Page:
• Clippers — To cut the line when necessary.
  • Forceps — For removing hooks from fish’s mouths.
  • A hat — Avoid getting sunburnt.
  • Polarised sunglasses — You’ll increase your chances of spotting fish and avoiding water glare.


  1. Create your own fly

Fly fishing doesn’t use live bait. Rather, it gets its name from the distinctive “fly” — a crafted lure that sits just above the water to get the fish to see it as one of their favourite snacks. As you might imagine, near-infinite variations are available, and many fly fishers pride themselves on making their own. 

While certain types of fishing flies and lures have proven more successful than others over the years, it is by no means an exact science. You may discover a new colour or style that attracts a certain species of fish. Trial and error have long been the remit of amateur and professional anglers alike; any edge you can give yourself in your quest to master the art of fly fishing is worth investigating. Plus, it might be fun, so why not try it?


  1. Reach out to your local fishing community

One great way to learn more about the world of fly fishing is by joining local fly fishing clubs. These clubs can be found in your local area, and attending their meetings is a great way to start conversations about the sport. In the case that there are no clubs in your area, you can also consider joining an online fly fishing group, which can be a beneficial resource as you learn more about the activity. 

You’ll find that most anglers are happy to chat and offer advice to beginners, especially since it’s such a niche sport. So don't hesitate to join a community and start learning more about the fascinating world of fly fishing.


  1. Learn to read the water

To become a successful fly fisher, spend ample time on the water. While learning to cast and tie knots is important, it's just one aspect of the sport. Equally vital is developing the ability to read the water and analyse conditions to understand where fish are located and what they're feeding on. 

This aspect of fly fishing is both challenging and addictive, and the best way to master it is through an on-water experience. Keeping a diary to document observations about the conditions and your catches can help predict the best times to fish.


  1. Practice patience

Fly fishing can be a frustrating experience, from tangled leaders to snagged trees and fish refusing to take your bait. As a beginner, taking your time and patience is important. Finding success in fly fishing isn’t as easy as casting the most or moving around frequently.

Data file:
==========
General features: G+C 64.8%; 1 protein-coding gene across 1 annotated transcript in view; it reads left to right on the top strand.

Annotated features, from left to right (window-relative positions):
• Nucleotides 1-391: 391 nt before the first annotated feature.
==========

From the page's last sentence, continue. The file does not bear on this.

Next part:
Instead, be more deliberate with your decisions, carefully observe the water and calculate your casts. The angler who exhibits patience and takes the time to study the water will come to find more success in fly fishing.


  1. Enjoy the whole experience

Despite being a technical sport, fly fishing is not only about catching fish. The sport will take you to breathtaking nature spots and allows you to connect with the Warth. The process of reading the water, casting and observing nature can be incredibly rewarding and even meditative. 

In fact, spending time on the water with a fly rod in hand can be an incredibly rewarding experience — even without catching any fish. If you're interested in fly fishing, take the opportunity to learn everything you need to know about it.


Discover more about fly fishing with

Recorded history is a bit ambiguous on exactly who invented fly fishing, but we know that there are more Australians than ever looking to learn how to fly fish! 

Here at, we’ve got everything you need to know about how to start to fly fishing — even if you’re already an experienced hand. We’ve got the best fly fishing lines and lures in stock and everything else you’ll need to get kitted out. Our fly fishing collection is extensive and can cater to newbies and experienced fishers. We can even teach you a few fly fishing methods if you’d like!


Contact us

If you have any questions or comments about anything you've read here, please contact us at today, and we can discuss them further. We are always excited to talk to existing and future fly fishing aficionados and can help advise and guide you towards the right approach and equipment. 

So why not get in touch with us today — we're looking forward to hearing from you soon and about your latest catch.